Heavy metal fans are a notoriously loyal bunch, so nothing drives them ape-shit quite like when their favorite bands "sell out" to commercial aspirations of any sort (or, Lucifer forbid, sign to a major label -- heck, even a major metal label like Roadrunner!), in which case these fans' thirst for revenge knows no bounds, and their sense of objectivity towards said band's music flies right out the window. Arch Enemy knows this all too well. Ever since Mike Amott's bunch replaced popular lead vocalist Johan Liiva with the largely unknown (and very female) Angela Gossow (who was later revealed to be romantically involved with Amott), they've endured incessant criticism from Liiva loyalists and shameless misogynists alike. Yes, the band also cleaned up their sound a bit, gradually moving from full-on death metal to a slightly more digestible death/thrash hybrid, but then so did most of their peers over the course of the ‘00s; and of course none of this was instigated by Gossow, whose ragged croaking was, if anything, even nastier than Liiva's, and her performance were just as dictated by Amott's authoritarian rule. No, if there's any worthy justification to this rampant negativity, it would be that, after making a strong statement with Gossow's debut on 2002's Wages of Sin, the band's next two offerings, Anthems of Rebellion (2003) and Doomsday Machine (2005), simply weren't very good (not that one could tell from the increased sales figures); so could the improvements achieved by 2007's much more focused Rise of the Tyrant finally cut Arch Enemy a little slack? Well, probably not, since not only did the band not scale back the melodic inclinations and simple but identifiable choruses permeating furiously thrashing standouts like "The Last Enemy," "In This Shallow Grave," and "Revolution Begins," they didn't oust the endlessly controversial Gossow, either, who was still (wo)manning the microphone. But for all those capable of concentrating on the music itself, instead of these various sideshows, there was plenty of very decent head banging to be had. It's still a far cry from representing a full-scale career redemption, or marking some miraculous return to Swedish-style death metal circa 1991 (sorry, Carnage and Carcass fans), but with so much mediocre metal saturating the globe, Arch Enemy still deliver a better proposition than most with Rise of the Tyrant.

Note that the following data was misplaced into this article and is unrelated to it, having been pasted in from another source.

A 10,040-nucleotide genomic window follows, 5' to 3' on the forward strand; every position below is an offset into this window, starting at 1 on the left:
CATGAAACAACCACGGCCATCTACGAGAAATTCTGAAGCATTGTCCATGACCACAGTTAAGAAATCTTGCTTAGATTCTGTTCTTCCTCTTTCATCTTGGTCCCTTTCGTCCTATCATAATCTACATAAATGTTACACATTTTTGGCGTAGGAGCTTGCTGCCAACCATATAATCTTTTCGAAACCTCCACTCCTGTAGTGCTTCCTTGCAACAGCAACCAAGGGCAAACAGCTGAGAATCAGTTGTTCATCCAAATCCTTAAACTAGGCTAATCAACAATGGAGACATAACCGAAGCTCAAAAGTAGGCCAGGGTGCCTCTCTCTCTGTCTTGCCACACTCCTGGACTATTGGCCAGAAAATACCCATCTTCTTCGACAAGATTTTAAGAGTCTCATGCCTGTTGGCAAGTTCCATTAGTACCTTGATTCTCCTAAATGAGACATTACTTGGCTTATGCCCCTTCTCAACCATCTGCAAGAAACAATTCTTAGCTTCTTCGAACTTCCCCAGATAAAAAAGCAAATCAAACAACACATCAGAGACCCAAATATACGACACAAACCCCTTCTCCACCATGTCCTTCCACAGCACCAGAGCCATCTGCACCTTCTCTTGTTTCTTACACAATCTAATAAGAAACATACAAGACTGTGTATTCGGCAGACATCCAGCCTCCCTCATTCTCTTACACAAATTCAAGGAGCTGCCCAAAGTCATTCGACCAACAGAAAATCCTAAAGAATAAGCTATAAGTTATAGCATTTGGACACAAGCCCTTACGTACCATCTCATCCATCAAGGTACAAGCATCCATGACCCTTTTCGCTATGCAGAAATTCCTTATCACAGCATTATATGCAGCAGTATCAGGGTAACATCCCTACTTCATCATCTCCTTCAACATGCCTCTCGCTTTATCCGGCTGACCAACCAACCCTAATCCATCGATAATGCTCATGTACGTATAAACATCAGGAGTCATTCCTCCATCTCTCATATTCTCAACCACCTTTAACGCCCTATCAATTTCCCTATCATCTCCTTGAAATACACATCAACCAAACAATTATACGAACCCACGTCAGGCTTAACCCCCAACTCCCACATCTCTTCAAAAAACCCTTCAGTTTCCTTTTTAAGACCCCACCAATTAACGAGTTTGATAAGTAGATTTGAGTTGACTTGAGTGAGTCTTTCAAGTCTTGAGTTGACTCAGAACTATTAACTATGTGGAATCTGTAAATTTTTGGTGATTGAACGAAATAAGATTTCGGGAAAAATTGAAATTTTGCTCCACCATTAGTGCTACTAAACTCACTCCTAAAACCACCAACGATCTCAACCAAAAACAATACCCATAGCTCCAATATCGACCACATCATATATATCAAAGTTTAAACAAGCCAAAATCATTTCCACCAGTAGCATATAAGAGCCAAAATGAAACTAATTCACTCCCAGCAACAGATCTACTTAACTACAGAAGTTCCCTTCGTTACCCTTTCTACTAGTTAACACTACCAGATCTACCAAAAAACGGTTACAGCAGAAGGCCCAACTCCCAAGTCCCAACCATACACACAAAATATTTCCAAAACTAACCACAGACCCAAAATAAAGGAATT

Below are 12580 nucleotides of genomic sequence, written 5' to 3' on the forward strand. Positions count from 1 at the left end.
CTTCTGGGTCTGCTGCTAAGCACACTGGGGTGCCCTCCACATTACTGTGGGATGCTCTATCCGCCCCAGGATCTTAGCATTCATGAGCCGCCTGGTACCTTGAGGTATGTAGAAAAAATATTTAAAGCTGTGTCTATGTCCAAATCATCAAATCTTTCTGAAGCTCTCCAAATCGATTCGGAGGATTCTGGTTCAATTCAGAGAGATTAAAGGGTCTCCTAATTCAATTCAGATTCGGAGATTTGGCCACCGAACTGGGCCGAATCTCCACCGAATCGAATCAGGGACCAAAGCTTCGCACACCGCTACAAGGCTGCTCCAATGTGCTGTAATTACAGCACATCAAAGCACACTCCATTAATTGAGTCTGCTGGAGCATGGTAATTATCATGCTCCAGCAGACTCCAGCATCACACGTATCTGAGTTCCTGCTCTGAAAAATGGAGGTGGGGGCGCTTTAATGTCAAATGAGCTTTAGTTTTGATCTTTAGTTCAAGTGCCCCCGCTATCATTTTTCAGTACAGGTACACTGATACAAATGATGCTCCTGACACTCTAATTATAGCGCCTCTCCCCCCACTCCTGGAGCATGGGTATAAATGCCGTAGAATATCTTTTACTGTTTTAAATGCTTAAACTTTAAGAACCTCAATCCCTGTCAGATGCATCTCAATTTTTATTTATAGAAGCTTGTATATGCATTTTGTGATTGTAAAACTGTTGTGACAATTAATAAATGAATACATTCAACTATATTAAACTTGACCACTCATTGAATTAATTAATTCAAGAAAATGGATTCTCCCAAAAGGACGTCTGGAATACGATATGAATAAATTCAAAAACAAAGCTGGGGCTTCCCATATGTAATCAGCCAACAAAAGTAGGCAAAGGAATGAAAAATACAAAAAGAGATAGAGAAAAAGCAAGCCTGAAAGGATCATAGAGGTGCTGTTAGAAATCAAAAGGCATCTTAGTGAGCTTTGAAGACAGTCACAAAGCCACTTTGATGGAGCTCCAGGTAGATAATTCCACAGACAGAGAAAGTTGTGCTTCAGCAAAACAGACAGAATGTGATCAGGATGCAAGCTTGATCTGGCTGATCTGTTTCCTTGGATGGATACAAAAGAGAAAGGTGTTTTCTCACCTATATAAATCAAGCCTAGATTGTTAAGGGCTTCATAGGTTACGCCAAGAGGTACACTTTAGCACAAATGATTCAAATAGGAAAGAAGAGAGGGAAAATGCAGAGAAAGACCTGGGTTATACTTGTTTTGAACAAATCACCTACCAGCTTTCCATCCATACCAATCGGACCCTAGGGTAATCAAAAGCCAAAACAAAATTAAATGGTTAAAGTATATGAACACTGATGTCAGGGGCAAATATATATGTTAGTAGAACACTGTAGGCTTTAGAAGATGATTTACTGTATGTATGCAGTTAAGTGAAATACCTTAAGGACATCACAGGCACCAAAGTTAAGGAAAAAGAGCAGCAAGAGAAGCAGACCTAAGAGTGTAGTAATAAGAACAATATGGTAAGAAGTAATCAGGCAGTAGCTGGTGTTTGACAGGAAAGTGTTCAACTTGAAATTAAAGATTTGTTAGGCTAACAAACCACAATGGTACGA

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AllMusic Review by Eduardo Rivadavia